Her desires dovetail with a rapidly changing U.S. Hispanic demographic that has advertisers salivating. According to the U.S. Census Bureau, in the year 2045 the Hispanic population will be larger than that of non-Hispanic blacks, Asians, and Native Americans combined. Eighty percent of that population will be born in this nation. Many of them will be bilingual and bicultural. To date most of the Spanish-language programming offered to Hispanics in the United States is made in Latin America. "For us who have grown up here, it's like, 'I got to tell ya something. If we don't do it, who the hell will?'" Galán asks. "I feel like if we all just settle for importing products, then what kind of industry are we going to have in twenty years?" So when Sony bought Telemundo and offered her a job that would allow her to create original programming, she took it despite reservations about working in a corporate environment. "I just felt like somebody needs to go in there that really has a vision, that really can cross both worlds," she says. "And also somebody that knows how to fight."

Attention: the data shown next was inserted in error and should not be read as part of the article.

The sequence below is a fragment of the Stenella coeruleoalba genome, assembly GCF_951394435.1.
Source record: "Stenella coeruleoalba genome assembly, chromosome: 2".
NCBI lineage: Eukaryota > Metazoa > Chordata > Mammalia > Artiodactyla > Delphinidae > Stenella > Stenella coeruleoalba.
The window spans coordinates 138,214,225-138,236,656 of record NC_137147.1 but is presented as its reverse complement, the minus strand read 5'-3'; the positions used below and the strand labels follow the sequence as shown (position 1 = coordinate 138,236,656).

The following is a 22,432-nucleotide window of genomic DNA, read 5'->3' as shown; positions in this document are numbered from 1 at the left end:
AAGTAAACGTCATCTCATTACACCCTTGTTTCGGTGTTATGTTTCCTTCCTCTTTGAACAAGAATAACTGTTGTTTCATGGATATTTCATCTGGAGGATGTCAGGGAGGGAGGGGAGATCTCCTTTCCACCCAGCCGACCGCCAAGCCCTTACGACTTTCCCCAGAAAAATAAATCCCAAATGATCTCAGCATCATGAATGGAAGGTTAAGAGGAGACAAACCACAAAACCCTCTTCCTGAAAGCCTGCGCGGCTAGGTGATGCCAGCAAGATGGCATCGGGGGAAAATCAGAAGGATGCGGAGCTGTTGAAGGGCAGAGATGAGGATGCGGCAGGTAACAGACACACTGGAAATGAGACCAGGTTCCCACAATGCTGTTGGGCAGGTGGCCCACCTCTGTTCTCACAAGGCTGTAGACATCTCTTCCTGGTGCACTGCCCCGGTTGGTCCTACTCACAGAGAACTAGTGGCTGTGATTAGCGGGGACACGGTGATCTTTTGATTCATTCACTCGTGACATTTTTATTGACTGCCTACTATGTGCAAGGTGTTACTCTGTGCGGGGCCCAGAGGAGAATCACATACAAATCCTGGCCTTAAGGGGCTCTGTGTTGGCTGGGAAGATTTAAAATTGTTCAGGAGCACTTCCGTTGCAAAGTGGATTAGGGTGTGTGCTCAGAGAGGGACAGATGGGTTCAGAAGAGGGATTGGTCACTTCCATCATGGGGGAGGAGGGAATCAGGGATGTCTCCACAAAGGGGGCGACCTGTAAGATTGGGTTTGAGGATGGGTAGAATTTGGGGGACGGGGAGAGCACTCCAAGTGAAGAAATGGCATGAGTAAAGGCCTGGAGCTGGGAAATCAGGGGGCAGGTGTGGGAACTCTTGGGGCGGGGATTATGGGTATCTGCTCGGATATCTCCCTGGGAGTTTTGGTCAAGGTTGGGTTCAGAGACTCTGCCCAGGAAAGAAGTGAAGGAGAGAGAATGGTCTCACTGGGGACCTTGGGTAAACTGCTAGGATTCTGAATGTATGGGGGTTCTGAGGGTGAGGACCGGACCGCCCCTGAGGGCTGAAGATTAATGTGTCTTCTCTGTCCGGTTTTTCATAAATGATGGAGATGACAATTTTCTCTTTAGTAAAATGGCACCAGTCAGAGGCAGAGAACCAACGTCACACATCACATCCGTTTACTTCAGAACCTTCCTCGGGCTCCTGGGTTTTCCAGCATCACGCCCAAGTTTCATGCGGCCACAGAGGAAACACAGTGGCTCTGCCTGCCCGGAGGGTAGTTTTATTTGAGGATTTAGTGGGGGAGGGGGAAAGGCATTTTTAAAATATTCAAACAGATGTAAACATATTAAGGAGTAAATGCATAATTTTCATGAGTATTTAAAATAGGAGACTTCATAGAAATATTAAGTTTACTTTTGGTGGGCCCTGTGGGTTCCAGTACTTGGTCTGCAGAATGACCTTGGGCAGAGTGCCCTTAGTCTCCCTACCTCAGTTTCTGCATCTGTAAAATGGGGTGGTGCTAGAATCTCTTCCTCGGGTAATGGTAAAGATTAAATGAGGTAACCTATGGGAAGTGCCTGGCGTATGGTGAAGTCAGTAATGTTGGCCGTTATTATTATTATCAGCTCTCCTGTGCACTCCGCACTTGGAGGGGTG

It would take a pushy, pugnacious attitude to convince Telemundo higher-ups to embrace her wild idea of a priest talk show. "It was a hard sell. I don't have to tell you," she says, pausing at the absurdity of it. "I kept saying for the whole year, 'We are working on this priest talk show,' and everybody looked at me like, 'Oh my God, she is losing it.' "
The show never would have happened, she admits, if they hadn't found the right priest. Telemundo launched a national search and interviewed 500 clerics. The priest had to be fluent in Spanish and English. He had to be a traditionalist but also hip and current. Hungry for a younger demographic, Telemundo executives wanted a priest who worked well with youth, but also someone who conveyed spirituality and earthiness.
When Galán first met Cutié the similarities between the two were striking. "I call her 'Nely-girl,' the priest says with a grin as he begins the story of their first meeting. "I meet this Nely girl and she is so Cuban and so overwhelming. I thought I was overwhelming. She beat me."
He then goes into an imitation of her, flailing his arms and talking a mile a minute. "I want a priest. I want a ... but you're too young. I want someone with gray hair," he parodies.
Galán's main problem, he says, was with his hair. "She didn't like my Fred Flintstone haircut; that's really what it came down to," he recalls.
Today Cutié sports a hairstyle combed up in a retro way that makes him look like he stepped out of the '50s.